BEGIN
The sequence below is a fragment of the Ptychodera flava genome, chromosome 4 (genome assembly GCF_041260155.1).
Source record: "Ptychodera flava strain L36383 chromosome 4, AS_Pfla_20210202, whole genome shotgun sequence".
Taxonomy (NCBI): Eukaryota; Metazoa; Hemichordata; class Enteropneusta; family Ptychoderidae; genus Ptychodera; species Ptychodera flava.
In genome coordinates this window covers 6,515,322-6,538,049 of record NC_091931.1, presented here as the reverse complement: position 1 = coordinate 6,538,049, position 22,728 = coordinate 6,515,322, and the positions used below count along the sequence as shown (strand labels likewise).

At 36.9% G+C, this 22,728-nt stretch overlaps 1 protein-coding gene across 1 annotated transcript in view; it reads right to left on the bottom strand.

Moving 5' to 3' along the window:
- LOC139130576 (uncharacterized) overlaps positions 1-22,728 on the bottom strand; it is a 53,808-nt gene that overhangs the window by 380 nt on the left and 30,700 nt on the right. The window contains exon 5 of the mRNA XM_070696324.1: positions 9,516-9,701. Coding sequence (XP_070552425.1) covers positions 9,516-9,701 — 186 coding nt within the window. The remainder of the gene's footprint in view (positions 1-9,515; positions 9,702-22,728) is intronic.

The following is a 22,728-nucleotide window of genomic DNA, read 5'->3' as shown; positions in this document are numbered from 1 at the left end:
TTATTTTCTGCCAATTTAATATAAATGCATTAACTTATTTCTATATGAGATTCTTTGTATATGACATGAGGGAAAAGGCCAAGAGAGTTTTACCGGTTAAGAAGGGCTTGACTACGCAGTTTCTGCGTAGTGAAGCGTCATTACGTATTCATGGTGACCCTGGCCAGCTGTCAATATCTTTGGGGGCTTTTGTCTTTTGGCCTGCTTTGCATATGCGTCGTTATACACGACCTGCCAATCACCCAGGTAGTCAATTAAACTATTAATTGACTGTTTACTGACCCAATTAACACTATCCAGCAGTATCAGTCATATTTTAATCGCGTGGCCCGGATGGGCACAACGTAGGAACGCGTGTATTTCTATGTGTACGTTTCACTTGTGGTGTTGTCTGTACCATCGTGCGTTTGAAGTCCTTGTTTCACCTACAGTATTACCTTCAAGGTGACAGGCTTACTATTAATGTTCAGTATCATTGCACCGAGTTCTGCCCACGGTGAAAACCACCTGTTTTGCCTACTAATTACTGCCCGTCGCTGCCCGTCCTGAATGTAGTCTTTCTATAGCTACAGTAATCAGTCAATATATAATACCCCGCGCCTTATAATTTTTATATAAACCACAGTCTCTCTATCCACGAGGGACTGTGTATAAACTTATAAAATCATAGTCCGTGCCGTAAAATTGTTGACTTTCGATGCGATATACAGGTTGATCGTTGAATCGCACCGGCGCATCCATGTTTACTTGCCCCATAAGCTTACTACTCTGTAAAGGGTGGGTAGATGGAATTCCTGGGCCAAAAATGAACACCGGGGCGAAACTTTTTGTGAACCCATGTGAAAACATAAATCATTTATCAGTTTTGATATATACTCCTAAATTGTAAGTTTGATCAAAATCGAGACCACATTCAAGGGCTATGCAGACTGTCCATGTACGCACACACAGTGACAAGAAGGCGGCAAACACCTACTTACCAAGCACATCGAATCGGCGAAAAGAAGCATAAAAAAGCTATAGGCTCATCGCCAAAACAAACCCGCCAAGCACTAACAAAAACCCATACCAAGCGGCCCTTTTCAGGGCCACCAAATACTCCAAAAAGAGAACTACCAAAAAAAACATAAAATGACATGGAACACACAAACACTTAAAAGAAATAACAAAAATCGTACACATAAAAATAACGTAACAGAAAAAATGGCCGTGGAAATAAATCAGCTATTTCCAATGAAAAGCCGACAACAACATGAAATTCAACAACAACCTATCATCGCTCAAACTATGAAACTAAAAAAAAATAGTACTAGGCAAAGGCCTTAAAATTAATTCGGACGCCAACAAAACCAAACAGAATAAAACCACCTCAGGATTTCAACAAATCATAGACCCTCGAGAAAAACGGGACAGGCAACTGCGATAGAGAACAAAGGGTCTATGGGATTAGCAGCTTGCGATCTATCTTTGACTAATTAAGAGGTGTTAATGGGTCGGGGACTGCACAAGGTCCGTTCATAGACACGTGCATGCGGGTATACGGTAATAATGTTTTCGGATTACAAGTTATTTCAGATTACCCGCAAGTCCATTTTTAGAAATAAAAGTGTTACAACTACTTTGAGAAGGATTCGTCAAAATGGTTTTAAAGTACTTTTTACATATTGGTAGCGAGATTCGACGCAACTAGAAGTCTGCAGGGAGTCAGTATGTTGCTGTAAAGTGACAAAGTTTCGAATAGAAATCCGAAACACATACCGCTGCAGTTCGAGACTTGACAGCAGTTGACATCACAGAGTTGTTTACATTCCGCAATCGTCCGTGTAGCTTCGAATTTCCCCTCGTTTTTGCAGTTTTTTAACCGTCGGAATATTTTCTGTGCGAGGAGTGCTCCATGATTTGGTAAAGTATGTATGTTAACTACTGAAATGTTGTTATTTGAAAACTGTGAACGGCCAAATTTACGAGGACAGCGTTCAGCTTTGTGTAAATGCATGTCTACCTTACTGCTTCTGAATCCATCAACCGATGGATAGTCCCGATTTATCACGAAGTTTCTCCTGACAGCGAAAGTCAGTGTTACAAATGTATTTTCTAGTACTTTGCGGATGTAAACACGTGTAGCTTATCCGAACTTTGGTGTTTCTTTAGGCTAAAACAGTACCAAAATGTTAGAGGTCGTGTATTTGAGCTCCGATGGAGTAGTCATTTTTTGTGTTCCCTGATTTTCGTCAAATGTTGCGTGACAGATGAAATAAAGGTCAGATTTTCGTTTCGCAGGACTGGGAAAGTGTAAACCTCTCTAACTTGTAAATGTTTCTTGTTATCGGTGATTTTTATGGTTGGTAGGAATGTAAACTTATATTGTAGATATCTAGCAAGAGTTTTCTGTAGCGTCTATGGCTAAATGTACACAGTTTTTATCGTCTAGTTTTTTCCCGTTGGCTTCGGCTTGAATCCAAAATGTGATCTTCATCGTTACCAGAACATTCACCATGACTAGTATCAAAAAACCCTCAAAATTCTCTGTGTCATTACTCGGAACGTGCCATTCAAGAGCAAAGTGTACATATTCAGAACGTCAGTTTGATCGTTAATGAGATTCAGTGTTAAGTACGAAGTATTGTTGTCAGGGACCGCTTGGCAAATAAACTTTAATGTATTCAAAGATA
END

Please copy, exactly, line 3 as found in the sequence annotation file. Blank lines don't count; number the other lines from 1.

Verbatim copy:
Taxonomy (NCBI): Eukaryota; Metazoa; Hemichordata; class Enteropneusta; family Ptychoderidae; genus Ptychodera; species Ptychodera flava.